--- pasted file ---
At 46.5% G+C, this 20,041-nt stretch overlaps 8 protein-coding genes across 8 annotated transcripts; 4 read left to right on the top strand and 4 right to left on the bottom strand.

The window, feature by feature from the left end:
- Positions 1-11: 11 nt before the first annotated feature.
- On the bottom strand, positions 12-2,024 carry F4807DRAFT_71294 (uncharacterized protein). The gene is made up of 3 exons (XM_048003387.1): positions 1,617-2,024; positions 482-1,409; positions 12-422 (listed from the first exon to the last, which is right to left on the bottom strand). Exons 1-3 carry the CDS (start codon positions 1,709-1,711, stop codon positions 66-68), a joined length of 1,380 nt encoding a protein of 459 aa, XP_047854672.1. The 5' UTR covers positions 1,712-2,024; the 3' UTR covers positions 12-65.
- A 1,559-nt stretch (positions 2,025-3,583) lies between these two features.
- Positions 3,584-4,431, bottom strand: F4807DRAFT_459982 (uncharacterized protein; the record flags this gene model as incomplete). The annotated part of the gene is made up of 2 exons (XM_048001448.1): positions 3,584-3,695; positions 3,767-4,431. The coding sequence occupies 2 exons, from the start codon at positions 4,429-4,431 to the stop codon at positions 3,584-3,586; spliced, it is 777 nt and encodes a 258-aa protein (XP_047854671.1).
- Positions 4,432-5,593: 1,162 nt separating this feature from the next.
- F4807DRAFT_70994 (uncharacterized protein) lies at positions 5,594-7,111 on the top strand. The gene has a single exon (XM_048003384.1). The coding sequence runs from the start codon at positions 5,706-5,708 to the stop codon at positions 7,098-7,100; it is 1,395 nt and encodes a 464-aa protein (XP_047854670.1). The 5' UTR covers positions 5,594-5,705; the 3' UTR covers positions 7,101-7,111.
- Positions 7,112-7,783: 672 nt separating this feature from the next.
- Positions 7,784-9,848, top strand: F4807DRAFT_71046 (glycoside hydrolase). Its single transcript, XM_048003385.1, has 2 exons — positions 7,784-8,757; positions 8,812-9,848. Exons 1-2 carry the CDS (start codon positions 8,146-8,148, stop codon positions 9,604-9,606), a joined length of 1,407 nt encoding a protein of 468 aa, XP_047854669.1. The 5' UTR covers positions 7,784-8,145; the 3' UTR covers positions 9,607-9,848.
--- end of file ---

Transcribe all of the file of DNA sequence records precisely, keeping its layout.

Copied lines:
At 46.5% G+C, this 20,041-nt stretch overlaps 8 protein-coding genes across 8 annotated transcripts; 4 read left to right on the top strand and 4 right to left on the bottom strand.

The window, feature by feature from the left end:
- Positions 1-11: 11 nt before the first annotated feature.
- On the bottom strand, positions 12-2,024 carry F4807DRAFT_71294 (uncharacterized protein). The gene is made up of 3 exons (XM_048003387.1): positions 1,617-2,024; positions 482-1,409; positions 12-422 (listed from the first exon to the last, which is right to left on the bottom strand). Exons 1-3 carry the CDS (start codon positions 1,709-1,711, stop codon positions 66-68), a joined length of 1,380 nt encoding a protein of 459 aa, XP_047854672.1. The 5' UTR covers positions 1,712-2,024; the 3' UTR covers positions 12-65.
- A 1,559-nt stretch (positions 2,025-3,583) lies between these two features.
- Positions 3,584-4,431, bottom strand: F4807DRAFT_459982 (uncharacterized protein; the record flags this gene model as incomplete). The annotated part of the gene is made up of 2 exons (XM_048001448.1): positions 3,584-3,695; positions 3,767-4,431. The coding sequence occupies 2 exons, from the start codon at positions 4,429-4,431 to the stop codon at positions 3,584-3,586; spliced, it is 777 nt and encodes a 258-aa protein (XP_047854671.1).
- Positions 4,432-5,593: 1,162 nt separating this feature from the next.
- F4807DRAFT_70994 (uncharacterized protein) lies at positions 5,594-7,111 on the top strand. The gene has a single exon (XM_048003384.1). The coding sequence runs from the start codon at positions 5,706-5,708 to the stop codon at positions 7,098-7,100; it is 1,395 nt and encodes a 464-aa protein (XP_047854670.1). The 5' UTR covers positions 5,594-5,705; the 3' UTR covers positions 7,101-7,111.
- Positions 7,112-7,783: 672 nt separating this feature from the next.
- Positions 7,784-9,848, top strand: F4807DRAFT_71046 (glycoside hydrolase). Its single transcript, XM_048003385.1, has 2 exons — positions 7,784-8,757; positions 8,812-9,848. Exons 1-2 carry the CDS (start codon positions 8,146-8,148, stop codon positions 9,604-9,606), a joined length of 1,407 nt encoding a protein of 468 aa, XP_047854669.1. The 5' UTR covers positions 7,784-8,145; the 3' UTR covers positions 9,607-9,848.